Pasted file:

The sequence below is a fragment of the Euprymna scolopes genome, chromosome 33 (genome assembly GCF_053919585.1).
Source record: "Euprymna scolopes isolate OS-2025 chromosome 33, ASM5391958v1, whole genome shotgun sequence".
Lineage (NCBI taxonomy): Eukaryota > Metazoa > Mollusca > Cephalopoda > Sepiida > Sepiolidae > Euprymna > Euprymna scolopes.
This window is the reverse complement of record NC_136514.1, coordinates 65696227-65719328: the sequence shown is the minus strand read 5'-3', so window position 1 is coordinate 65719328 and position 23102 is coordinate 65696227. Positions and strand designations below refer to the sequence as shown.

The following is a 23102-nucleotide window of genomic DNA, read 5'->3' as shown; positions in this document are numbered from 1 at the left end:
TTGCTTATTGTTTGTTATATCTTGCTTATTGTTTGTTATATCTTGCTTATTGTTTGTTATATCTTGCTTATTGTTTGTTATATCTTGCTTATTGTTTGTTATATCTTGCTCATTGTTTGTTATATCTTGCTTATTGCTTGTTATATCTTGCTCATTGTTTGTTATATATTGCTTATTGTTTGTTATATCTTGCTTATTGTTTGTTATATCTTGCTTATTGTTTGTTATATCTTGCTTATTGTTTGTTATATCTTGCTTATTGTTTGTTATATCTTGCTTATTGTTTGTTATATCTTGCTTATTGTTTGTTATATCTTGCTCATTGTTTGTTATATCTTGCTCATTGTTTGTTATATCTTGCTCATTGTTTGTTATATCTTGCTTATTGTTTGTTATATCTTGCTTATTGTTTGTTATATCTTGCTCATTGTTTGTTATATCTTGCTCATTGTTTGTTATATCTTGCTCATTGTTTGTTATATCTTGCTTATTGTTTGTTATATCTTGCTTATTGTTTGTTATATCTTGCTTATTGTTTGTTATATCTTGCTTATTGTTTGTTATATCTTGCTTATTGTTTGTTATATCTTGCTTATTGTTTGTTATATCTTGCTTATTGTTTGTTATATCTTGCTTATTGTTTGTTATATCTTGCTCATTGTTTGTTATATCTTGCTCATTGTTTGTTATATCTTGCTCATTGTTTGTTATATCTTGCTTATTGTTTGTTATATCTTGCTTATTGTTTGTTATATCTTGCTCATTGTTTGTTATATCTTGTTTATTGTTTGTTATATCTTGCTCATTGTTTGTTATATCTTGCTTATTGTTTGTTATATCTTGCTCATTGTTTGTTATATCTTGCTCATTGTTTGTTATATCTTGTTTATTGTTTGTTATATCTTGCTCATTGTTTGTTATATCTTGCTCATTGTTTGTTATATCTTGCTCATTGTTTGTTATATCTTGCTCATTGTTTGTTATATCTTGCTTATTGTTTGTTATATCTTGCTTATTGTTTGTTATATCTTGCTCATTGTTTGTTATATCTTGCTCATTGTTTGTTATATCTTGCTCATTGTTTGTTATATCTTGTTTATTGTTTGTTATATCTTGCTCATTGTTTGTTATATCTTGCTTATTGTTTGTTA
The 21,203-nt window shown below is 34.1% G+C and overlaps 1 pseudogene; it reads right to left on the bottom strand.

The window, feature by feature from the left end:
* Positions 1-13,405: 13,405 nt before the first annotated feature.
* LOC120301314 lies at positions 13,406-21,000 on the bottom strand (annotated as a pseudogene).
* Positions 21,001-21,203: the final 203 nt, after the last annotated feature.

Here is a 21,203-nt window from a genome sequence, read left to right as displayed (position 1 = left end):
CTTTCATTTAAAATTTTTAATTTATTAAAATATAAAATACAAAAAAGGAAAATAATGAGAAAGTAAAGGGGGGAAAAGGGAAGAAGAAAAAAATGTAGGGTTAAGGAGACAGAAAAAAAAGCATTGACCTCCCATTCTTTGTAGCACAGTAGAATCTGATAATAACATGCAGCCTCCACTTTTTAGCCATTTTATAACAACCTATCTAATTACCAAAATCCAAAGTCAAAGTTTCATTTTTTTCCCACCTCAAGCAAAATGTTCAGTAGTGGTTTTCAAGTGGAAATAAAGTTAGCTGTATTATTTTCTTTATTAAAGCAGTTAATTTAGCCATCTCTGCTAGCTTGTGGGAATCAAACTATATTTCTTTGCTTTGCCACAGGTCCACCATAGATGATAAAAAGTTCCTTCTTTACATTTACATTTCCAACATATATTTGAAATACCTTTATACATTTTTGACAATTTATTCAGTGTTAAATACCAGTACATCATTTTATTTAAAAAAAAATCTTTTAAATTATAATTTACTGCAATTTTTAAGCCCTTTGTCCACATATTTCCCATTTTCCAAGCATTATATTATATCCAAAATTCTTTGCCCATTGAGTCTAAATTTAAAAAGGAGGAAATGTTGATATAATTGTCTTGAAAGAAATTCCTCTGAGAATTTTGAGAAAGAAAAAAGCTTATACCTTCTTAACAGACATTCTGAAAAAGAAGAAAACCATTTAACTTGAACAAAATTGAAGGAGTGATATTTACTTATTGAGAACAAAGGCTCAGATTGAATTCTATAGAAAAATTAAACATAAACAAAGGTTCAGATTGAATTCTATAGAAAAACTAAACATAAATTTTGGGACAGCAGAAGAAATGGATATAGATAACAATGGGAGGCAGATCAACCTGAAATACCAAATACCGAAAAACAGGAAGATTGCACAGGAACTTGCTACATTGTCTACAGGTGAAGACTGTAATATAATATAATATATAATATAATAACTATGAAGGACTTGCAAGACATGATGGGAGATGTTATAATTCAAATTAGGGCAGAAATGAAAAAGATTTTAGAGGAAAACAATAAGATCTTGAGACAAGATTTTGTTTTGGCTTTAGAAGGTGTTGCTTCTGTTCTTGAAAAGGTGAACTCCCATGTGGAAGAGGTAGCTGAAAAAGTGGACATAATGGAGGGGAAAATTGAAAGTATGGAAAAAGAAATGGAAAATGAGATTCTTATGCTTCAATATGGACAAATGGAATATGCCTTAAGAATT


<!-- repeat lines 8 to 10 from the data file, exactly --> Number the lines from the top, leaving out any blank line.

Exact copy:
The window, feature by feature from the left end:
* Positions 1-13,405: 13,405 nt before the first annotated feature.
* LOC120301314 lies at positions 13,406-21,000 on the bottom strand (annotated as a pseudogene).